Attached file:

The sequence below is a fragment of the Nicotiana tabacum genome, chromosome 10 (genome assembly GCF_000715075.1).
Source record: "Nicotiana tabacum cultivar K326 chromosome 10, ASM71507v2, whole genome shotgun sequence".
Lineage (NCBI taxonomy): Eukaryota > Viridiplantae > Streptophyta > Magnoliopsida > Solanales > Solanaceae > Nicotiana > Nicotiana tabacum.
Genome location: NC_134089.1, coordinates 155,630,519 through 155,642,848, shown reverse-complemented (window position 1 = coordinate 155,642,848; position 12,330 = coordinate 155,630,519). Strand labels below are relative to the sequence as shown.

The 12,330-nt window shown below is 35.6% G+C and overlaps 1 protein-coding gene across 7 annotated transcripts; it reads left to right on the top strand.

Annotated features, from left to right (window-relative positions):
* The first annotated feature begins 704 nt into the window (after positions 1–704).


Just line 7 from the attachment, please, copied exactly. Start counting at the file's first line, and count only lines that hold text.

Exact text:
* The first annotated feature begins 704 nt into the window (after positions 1–704).